So how much of your tax money is on the line? Hundreds of thousands. The Solid Waste Authority spent more than $150,000 on attorneys to fight just one of the suits. According to its check registers, the authority has also already racked up more than $50,000 this year in lobbyist fees fighting the issue in Columbia. And Councilman Harold Worley complained at a January council administration committee meeting that “we spent $400,000 last year trying to get our thoughts across.”

If the legislative action passes, as most believe it will, Horry County leaders have vowed to continue the fight “tooth and nail,” in Worley’s words. The council has already authorized County Administrator Chris Eldridge to find an attorney to help them sue the state to keep the county’s flow control ordinance.

Emotions are high and show no signs of abating.

At the meeting in January, council members tag-teamed in a spirited come-to-Jesus gathering that had all the hallmarks of a good old-fashioned tent revival, including other council members murmuring their agreement as the group let loose on the legislature in turn. The main complaint? What the council sees as a new assault on home rule.

“If they’re going to run Horry County from Columbia, I might as well resign,” Worley said.

“The Solid Waste Authority has flushed thousands of dollars down the proverbial toilet trying to fight this through lobbyists in Columbia,” Councilman Marion Foxworth said, happy that the council was finally talking about a court battle.

Councilman Carl Schwartzkopf complained about the campaign donations to local legislators that have poured in from national waste companies. “They hand out money like we hand out candy at Halloween.”

“They’re going to pass that legislation,” Foxworth said.

“But they’re not going to do it without getting bloody,” Worley retorted. “Don’t pee on my back and tell me it’s raining.”

Legislators are just as energized and largely unconcerned about any perceived attack on home rule.

“We give them [counties] responsibilty, but we also ask that county governments act responsible,” Hardwick said at a March hearing on the bill. “Running a businessperson out of business is not what a county should be doing.”

“You asked if this was a home rule issue,” said Sen. Harvey Peeler, who was chairing the meeting (and whose brother is an executive with national trash company Waste Management). “I think this is a golden rule issue. And the golden rule trumps the home rule.”

“Somebody over there don’t understand that this isn’t right,” Hardwick told us in February. “It just really isn’t.”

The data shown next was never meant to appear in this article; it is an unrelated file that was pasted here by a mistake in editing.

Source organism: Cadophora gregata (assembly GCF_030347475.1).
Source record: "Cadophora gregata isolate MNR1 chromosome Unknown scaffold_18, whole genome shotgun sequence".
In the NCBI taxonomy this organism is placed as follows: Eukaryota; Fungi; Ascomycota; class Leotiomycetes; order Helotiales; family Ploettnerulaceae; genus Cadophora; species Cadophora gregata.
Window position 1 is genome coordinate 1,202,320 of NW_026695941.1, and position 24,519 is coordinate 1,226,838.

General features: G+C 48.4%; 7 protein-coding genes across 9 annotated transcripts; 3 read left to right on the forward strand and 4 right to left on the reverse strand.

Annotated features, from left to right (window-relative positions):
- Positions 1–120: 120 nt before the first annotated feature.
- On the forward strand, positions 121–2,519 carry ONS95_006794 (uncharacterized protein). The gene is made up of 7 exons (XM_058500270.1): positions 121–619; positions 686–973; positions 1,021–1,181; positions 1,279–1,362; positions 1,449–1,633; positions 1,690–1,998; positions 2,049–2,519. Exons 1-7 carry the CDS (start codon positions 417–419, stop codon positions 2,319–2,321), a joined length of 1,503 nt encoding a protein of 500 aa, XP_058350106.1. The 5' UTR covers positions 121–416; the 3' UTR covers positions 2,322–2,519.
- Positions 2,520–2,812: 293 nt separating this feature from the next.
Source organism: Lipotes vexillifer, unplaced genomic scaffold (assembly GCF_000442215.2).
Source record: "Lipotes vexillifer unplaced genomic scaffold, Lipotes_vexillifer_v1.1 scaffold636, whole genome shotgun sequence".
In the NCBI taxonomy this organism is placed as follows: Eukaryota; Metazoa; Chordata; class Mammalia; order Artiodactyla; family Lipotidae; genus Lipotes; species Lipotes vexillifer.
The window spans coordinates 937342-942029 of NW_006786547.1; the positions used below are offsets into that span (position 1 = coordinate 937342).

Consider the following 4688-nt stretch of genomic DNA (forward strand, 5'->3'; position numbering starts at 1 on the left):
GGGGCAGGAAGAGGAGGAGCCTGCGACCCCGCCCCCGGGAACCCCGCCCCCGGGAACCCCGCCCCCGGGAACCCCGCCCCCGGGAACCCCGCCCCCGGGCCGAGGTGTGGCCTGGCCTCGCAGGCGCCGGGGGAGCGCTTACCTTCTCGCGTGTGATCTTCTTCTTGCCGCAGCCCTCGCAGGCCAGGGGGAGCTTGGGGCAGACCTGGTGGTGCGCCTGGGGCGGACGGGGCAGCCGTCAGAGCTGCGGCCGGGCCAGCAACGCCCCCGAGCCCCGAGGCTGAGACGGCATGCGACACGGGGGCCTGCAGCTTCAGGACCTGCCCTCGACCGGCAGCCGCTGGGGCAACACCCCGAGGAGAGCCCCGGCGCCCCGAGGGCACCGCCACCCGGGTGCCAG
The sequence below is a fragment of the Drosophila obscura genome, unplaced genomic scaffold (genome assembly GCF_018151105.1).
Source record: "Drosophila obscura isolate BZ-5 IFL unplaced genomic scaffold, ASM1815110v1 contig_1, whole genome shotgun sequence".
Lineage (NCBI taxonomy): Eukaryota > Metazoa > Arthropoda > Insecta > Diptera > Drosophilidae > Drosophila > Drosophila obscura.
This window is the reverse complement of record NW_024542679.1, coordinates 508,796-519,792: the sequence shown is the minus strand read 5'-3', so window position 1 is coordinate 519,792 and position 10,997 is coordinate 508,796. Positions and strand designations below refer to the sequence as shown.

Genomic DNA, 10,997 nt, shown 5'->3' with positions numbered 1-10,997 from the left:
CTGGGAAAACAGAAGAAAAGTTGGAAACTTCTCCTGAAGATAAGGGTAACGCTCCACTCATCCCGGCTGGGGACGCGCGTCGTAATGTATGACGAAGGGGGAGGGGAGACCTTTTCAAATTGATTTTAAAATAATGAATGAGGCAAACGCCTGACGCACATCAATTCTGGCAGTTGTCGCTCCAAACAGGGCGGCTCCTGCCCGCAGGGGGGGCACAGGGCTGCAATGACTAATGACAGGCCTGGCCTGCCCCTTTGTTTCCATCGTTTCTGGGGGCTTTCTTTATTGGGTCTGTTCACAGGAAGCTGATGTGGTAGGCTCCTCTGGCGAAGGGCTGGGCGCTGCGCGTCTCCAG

County Council, he said, “can sit there and hire lawyers and keep fighting, but as long as I live and breathe I’m going to try and do the right thing. … Do they have the power? Absolutely. The Supreme Court says they did.” But, “I’d like to pull that back a bit.”

Is it an important issue? Yes, particularly as it relates to home rule and a county’s ability to make its own decisions. And we do wish that county and state leaders could simply sit down and hash our their differences and stop spending so much time, energy and money on this fight. But that’s not realistic. Those at all levels of government have met multiple times since the fight began and seem unable to come to any sort of acceptable resolution.

Last November, for instance, the two sides met as part of a Myrtle Beach gathering of local political leaders, where county and state leaders both said they hoped some sort of peaceful solution was still possible. Worley said the county didn’t want to be “spending taxpayer dollars to fight each other.”

But it looks like that’s exactly what’s going to happen. It’s certainly not the best situation, but frankly, it seems the court fight is going to come one way or the other, this year or the next or the next. If it takes place now, perhaps the county and SWA could at least stop spending so much lobbying legislators on the issue year after year.

We’re with the pugnacious Foxworth on this one, at least when it comes to strategy. Stop dancing around each other and start swinging. Don’t make us sit through 12 expensive rounds if we can get this settled in less.